MR . SANDERS : Yes, sir. Should the present action go
to trial, the Government would show that on or about March 15th
of 2007 the defendant, along with Richard Scruggs and Sid
Backstrom, met with Steve Patterson and Tim Balducci and,
during this meeting, discussed Balducci’ s relationship with
Circuit Judge Henry Lackey.
At that time, Judge Lackey was presiding over a civil
matter styled Jones v . Scruggs. Also at that meeting, it was
decided that, because of his close relationship with Judge
Lackey, Tim Balducci would speak to the judge in an ex parte
manner and ask him to rule in favor of the defendants.
Everyone was aware that Balducci had not made an official entry
of appearance on behalf of the Scruggs Law Firm to represent
them in the matter.
Shortly thereafter, Balducci met with Judge Lackey and
discussed the Jones v . Scruggs lawsuit. Judge Lackey
subsequently contacted the United States Attorney’ s Office and
began working with the Government in an undercover capacity.
Over the course of the next few months, Balducci met with
Judge Lackey on several more occasions, many of which were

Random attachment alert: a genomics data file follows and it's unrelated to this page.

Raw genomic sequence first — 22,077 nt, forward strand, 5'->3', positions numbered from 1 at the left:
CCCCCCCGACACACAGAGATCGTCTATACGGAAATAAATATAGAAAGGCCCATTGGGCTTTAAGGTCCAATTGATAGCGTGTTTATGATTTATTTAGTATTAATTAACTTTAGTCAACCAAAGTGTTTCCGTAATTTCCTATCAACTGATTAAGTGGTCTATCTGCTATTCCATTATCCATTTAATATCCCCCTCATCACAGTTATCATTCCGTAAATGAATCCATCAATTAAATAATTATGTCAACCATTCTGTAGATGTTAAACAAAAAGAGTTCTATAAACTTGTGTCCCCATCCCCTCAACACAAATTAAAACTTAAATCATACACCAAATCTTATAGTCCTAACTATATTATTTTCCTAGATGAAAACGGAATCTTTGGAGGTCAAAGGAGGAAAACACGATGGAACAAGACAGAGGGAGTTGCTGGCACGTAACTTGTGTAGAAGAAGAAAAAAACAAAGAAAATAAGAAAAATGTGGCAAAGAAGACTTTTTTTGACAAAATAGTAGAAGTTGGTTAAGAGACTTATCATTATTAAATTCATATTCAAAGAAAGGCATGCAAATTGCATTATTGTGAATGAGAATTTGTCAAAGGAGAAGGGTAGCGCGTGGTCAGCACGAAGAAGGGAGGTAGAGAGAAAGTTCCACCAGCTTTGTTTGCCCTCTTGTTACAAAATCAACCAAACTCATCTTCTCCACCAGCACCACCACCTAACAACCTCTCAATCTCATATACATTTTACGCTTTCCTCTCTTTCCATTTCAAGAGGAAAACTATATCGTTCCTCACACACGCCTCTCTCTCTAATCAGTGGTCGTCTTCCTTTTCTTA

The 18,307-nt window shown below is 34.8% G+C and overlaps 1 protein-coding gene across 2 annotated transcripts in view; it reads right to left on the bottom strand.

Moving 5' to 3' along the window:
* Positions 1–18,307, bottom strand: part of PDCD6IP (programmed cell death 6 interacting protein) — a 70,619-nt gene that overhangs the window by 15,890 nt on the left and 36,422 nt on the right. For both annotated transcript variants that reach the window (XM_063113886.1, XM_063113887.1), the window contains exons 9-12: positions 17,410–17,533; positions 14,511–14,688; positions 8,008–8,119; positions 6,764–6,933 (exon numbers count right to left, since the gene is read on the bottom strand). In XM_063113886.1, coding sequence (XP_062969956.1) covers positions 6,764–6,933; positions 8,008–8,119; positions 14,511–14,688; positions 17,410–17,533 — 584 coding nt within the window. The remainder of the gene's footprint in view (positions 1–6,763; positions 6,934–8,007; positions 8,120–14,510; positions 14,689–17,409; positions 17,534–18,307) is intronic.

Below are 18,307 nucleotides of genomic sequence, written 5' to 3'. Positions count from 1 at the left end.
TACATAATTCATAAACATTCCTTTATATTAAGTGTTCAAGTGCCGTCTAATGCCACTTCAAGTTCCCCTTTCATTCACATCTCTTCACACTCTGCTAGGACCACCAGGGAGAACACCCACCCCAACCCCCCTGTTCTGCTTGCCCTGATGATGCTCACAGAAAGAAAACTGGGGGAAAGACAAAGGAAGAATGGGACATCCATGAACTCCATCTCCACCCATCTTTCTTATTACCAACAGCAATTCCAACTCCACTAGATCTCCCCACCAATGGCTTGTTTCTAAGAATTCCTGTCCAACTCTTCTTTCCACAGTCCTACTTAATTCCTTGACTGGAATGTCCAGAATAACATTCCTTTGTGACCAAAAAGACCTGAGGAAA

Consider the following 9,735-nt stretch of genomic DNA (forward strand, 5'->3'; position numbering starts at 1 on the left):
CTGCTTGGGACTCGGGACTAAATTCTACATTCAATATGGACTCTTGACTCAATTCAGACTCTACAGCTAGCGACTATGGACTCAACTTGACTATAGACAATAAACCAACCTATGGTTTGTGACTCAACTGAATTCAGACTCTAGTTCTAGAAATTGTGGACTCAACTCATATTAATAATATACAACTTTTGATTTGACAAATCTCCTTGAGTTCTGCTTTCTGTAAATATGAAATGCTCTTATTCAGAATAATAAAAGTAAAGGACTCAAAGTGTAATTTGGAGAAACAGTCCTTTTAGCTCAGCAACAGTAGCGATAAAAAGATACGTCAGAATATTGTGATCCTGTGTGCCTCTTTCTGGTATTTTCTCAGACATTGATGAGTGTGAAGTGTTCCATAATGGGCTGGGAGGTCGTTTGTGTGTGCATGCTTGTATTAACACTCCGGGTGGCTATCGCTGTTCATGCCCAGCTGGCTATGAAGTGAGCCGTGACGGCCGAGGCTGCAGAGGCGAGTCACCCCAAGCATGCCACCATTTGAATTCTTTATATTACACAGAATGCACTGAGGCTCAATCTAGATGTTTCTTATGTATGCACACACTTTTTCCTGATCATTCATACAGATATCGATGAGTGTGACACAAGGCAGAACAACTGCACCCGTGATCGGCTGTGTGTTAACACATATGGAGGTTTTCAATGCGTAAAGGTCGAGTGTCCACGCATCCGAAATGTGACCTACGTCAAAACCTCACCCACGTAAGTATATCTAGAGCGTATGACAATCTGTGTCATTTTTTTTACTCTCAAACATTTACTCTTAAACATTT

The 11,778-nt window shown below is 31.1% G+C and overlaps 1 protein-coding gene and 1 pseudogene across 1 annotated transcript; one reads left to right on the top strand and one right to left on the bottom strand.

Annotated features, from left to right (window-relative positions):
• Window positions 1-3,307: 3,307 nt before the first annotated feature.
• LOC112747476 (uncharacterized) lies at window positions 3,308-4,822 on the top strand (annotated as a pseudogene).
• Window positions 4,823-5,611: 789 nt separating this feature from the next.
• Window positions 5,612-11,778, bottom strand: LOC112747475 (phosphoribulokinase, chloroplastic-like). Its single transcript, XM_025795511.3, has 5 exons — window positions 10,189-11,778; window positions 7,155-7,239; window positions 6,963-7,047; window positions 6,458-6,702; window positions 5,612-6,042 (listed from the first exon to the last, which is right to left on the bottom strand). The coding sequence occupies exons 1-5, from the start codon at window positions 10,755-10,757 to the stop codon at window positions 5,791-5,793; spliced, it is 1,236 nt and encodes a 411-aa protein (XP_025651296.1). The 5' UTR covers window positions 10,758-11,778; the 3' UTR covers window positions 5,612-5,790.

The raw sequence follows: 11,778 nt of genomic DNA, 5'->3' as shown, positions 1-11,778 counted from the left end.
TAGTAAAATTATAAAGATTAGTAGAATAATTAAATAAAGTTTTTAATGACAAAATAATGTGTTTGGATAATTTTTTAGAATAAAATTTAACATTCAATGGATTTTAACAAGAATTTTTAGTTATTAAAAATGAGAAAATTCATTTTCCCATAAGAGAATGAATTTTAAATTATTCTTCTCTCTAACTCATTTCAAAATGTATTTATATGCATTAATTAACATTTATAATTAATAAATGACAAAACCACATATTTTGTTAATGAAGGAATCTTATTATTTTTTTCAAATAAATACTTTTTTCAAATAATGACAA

recorded. And on October 18, Judge Lackey gave Balducci a
signed order ruling in favor of the defendants. Balducci then
drove the order from Judge Lackey’ s chambers in Calhoun City to
the Scruggs Law Firm in Oxford and left the order with the
defendant Zach Scruggs.
At this time, Scruggs was aware that the order would send
the Jones v . Scruggs matter to arbitration; and he was aware
that the plaintiffs were unaware of both Balducci’ s involvement
and that Judge Lackey’ s ruling was based in part on something
other than the merits of lawsuit, that is, Balducci’ s personal
relationship with Judge Lackey.
Scruggs was also aware that such an act deprived the state
of Mississippi of its intangible right to the honest services
of Judge Henry Lackey performed free from deceit, bias,
self-dealing, and concealment.
By November 1st, 2007, the order Balducci delivered t o
Scruggs on October 18th had not yet been entered. On